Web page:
Leaving one’s homeland for America doesn’t have to mean leaving one’s language behind as well. In the United States today, an estimated 20 percent of the U.S. population speaks a language other than English. Their number, the largest in the past 100 years, holds promise for cultivating a diverse, multilingual American culture prepared to thrive in an increasingly global world — but only if the children and grandchildren of immigrants continue to learn and value their "heritage" languages.
Olga Kagan, director of UCLA's Center for World Languages, is credited with making UCLA a go-to resource for heritage language learners and teachers.
"Typically, it’s only the second generation who can still speak the language," said Olga Kagan, director of the UCLA Center for World Languages (CWL). At the same time that first-generation immigrants are doing their best to learn English when they arrive in this country, she noted, they also do their best to pass their native languages on to their children by speaking these languages at home. But it’s an uphill climb, with parents often meeting with lack of interest among their children, bolstered by peer pressure from their kids’ friends.
The floundering health of heritage languages among the third-generation grandchildren of those who rode the wave of immigration in the 1970s — as well as the children of more recent immigrants — is of huge concern to Kagan. She has made it her mission to work with heritage language learners — students who have some familiarity with their heritage language, perhaps speaking it but typically unable to read or write it.
Working these students is not as straightforward as it may seem, said Kagan, who moved to the United States from Russia in 1975, taught at UC Riverside for five years and joined UCLA in 1981. Shortly after her arrival in Westwood to teach Russian in the UCLA Slavic Languages and Literatures Department, Kagan began to notice that heritage language students engage differently with the class material than do students new to the language. Heritage language learners tend to lose interest, she said, because "a typical first-year or second-year level class will teach them what they already know." Educational materials, Kagan realized, need to be presented in a way that lights a spark to foster these students’ interest. "If we know how to teach them," Kagan said, "we can give them more."
As a pioneer in her field, Kagan has been credited with making UCLA a go-to resource for heritage-language researchers and teachers. The Center for World Languages, which she has led for the past decade, has delivered on its mandate to support language instruction at UCLA through course development, faculty workshops and grant writing. In 2006, the CWL become home to the first and only National Heritage Language Resource Center (NHLR). And in collaboration with the UCLA Slavic Department, it is also one of only four Russian Flagship programs in the United States, with the goal of graduating both heritage-language and non-heritage students with high levels of proficiency in Russian.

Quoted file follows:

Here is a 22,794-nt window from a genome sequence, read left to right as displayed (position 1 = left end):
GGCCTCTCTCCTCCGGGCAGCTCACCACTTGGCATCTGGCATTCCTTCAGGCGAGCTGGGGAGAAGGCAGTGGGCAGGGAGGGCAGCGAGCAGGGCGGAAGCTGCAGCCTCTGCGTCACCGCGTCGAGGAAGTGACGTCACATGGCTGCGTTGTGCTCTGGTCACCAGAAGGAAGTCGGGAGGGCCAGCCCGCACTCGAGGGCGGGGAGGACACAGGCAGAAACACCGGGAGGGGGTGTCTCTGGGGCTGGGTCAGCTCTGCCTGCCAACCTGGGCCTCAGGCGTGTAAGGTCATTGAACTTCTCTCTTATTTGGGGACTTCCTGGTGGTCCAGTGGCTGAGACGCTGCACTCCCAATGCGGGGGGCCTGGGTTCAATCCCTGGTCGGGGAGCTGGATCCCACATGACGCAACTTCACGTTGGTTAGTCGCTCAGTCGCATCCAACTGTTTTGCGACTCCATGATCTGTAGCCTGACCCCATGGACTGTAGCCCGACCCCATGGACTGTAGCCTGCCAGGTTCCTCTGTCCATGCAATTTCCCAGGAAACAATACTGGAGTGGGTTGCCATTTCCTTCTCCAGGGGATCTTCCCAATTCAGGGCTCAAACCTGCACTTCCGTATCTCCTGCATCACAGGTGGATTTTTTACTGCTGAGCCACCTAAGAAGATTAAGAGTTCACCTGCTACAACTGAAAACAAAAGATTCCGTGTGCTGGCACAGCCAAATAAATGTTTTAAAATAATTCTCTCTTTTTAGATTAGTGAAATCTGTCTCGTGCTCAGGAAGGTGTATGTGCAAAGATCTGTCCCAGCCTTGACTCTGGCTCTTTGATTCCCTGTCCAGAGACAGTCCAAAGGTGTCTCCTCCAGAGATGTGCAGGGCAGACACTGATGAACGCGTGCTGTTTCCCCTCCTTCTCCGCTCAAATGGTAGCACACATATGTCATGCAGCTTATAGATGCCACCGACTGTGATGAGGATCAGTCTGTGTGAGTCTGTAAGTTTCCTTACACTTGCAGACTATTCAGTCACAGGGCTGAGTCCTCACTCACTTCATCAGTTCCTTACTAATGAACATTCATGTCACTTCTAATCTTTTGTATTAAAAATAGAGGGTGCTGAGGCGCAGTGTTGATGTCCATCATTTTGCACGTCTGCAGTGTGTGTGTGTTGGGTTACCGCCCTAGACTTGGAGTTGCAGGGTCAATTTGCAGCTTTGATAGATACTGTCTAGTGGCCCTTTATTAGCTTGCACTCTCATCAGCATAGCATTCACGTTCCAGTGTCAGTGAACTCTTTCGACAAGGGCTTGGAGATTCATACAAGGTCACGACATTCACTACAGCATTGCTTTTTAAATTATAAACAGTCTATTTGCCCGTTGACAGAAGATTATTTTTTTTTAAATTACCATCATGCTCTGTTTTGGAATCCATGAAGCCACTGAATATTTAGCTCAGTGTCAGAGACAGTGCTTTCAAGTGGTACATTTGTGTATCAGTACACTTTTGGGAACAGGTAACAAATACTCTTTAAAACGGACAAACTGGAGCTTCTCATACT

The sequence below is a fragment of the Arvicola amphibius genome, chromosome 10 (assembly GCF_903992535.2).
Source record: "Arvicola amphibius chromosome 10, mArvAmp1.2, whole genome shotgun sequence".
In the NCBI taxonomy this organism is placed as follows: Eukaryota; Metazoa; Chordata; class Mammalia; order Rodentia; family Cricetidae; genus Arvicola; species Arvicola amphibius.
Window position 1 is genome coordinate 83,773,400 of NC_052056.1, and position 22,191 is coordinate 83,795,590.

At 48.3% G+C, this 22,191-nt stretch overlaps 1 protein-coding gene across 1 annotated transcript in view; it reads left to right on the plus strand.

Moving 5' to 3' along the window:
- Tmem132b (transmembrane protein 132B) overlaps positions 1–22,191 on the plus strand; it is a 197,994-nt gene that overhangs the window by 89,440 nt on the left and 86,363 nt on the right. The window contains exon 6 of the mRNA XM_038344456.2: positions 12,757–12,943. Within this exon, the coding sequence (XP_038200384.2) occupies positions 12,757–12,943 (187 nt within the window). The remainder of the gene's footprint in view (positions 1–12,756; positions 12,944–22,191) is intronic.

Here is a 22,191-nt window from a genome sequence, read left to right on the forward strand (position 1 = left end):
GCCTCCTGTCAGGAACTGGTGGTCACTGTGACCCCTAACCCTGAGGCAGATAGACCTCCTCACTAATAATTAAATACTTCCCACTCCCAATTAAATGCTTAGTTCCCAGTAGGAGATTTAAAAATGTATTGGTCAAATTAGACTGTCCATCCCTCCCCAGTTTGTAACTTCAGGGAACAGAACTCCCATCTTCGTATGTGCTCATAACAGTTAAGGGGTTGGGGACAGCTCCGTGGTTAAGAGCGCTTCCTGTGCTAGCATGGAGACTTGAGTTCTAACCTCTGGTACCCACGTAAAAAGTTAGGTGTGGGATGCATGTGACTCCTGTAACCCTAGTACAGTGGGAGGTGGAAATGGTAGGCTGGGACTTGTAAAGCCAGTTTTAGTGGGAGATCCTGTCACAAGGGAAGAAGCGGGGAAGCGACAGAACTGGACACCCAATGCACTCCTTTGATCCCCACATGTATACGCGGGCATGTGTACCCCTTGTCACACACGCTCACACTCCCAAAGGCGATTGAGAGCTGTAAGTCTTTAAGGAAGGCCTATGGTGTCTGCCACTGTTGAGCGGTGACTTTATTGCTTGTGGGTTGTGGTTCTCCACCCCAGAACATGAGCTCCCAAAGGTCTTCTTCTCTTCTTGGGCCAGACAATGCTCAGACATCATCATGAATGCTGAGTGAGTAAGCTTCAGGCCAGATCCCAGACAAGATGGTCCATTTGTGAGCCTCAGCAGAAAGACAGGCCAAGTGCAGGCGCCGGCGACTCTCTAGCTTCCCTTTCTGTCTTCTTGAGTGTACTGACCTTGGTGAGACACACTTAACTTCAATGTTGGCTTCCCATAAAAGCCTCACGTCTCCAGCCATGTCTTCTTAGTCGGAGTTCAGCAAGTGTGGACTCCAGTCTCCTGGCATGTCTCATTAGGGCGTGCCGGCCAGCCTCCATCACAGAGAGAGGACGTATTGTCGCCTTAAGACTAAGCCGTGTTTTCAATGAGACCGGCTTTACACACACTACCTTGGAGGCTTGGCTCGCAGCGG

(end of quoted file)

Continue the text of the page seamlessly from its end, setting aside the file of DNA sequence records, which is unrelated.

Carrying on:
Recently, Kagan and heritage language colleague Maria Carreira, a professor of Spanish at California State University Long Beach, completed a survey of 1,800 college-level heritage language learners representing 22 languages. The survey — the largest of its kind — found that most of these students were either born in the United States or came here as preschoolers.
"Typically, they speak their heritage language until the age of 5 or 6 exclusively or almost exclusively," said Kagan. "When they go to school, they don’t feel as comfortable speaking their home language, and their English schooling and social interactions play a role in their loss — or, in some cases, rejection of their language."
To support further research for heritage-language education, Kagan and her team at the CWL are welcoming about 80 linguists and educators to campus this week to participate in the sixth annual Heritage Language Research Institute. The event, which runs June 18-22, will focus on linguistic research and methods of advancing heritage language instruction to enable students to achieve high proficiency.
"One of the things that America is lacking is not people who have studied languages, because so many people have," said Kagan, "but people who can read, write and speak a language at a high level of proficiency. Heritage language learners are a natural source to fill this gap, and they also provide a potential connection to their home countries, which is also of value to society."
Starting next week, the CWL is presenting a five-week heritage language program for high school students to will help them advance their literacy and learn more about their cultures. Offerings include Arabic, Armenian, Hindi/Urdu, Persia and Russian. Enrollment is still open for these classes, which run June 25-July 25. In one class assignment, students will interview their families in their heritage language. This process, Kagan said, often opens up a dialogue between students and their parents and grandparents, sharing information about their families and their histories that, in some cases, hadn’t been previously shared.
NHLRC is also offering a five-day teacher training workshop, July 16-20, for those who want to teach and promote heritage language instruction in their own departments and schools.
Effective heritage language instruction can also encourage others to explore a new language, said Kagan.
"Americans have a reputation as being people who don’t know other languages, and there’s no reason for that," said Kagan. "We have lots of heritage language speakers. If these people could speak their languages better, it may be encouraging to their peers, who may gain interest in also learning the language."
For more information, see the Center for World Languages website.